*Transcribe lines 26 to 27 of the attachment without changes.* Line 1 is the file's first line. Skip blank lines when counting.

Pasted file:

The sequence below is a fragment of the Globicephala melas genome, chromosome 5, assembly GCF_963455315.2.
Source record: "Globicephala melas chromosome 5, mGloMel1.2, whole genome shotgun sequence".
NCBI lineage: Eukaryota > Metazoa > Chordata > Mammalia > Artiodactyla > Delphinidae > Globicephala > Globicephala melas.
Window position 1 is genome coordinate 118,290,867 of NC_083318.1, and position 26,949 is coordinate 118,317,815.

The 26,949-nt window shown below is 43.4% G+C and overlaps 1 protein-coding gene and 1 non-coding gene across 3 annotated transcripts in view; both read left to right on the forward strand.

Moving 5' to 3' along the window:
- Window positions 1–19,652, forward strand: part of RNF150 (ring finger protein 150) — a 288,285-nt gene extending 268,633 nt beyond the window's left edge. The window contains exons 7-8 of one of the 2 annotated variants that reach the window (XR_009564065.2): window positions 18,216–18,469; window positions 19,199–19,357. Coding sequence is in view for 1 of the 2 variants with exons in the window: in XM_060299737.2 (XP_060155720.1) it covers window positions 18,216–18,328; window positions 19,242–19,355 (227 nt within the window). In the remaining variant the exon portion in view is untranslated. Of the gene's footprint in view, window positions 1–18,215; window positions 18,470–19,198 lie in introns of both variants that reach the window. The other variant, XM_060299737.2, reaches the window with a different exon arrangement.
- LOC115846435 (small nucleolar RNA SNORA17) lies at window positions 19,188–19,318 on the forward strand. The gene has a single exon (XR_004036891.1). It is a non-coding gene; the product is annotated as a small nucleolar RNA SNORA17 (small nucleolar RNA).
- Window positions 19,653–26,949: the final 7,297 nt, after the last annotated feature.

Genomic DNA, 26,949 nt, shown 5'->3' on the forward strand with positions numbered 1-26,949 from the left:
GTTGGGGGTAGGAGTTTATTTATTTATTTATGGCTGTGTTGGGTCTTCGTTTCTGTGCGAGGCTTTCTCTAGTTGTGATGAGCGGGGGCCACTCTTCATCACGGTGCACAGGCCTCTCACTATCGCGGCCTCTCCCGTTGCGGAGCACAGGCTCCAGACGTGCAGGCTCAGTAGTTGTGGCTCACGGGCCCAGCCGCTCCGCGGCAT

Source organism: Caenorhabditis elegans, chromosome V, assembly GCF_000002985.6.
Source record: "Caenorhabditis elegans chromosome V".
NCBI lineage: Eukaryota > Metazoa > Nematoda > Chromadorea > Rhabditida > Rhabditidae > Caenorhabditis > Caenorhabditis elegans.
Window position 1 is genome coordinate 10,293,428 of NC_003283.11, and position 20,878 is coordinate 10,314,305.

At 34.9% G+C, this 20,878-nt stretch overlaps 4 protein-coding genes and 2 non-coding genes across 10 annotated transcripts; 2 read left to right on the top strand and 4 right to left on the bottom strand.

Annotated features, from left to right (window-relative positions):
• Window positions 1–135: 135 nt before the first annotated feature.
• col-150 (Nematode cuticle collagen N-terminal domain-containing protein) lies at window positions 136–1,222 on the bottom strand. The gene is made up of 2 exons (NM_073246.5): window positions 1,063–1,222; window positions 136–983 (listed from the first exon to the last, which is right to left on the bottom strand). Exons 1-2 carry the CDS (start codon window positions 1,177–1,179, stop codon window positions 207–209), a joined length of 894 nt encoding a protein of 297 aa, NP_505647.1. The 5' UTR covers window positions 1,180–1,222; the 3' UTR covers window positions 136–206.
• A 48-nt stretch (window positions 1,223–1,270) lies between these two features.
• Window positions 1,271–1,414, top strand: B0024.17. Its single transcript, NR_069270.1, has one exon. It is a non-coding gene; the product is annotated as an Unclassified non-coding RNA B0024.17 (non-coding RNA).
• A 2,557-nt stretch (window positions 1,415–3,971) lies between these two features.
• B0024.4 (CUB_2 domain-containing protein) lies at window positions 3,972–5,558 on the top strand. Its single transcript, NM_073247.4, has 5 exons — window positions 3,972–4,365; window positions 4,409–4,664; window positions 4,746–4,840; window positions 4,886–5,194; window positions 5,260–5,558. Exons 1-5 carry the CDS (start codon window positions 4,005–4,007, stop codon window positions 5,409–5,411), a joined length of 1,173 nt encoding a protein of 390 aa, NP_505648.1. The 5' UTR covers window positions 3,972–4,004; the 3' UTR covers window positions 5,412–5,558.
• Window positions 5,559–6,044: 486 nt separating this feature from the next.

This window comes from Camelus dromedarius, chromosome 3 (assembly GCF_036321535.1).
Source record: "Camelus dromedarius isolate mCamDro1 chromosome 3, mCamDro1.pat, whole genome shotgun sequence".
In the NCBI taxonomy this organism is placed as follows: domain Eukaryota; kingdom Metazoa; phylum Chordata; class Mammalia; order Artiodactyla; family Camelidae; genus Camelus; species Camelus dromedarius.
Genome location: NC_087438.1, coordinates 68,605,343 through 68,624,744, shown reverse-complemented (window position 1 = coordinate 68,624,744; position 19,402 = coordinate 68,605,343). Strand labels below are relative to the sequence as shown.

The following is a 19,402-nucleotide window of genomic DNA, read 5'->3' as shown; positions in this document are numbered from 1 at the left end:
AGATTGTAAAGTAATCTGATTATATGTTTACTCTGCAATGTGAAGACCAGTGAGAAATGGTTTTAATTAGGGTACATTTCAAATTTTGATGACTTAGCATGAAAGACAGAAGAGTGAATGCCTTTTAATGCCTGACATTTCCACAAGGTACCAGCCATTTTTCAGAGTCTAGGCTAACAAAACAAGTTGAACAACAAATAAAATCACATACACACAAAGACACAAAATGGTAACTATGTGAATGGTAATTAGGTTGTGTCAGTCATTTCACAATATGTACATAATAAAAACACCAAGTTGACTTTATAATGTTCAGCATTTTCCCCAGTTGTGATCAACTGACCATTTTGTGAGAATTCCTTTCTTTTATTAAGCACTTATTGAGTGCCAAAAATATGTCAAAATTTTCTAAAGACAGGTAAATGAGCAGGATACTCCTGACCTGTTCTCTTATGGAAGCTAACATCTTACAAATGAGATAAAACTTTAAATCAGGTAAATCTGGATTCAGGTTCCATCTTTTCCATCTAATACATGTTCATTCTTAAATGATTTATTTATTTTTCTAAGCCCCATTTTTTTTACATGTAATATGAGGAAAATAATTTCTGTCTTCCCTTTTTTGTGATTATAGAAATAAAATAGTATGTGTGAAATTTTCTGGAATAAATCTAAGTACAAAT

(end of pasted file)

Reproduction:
Source record: "Camelus dromedarius isolate mCamDro1 chromosome 3, mCamDro1.pat, whole genome shotgun sequence".
In the NCBI taxonomy this organism is placed as follows: domain Eukaryota; kingdom Metazoa; phylum Chordata; class Mammalia; order Artiodactyla; family Camelidae; genus Camelus; species Camelus dromedarius.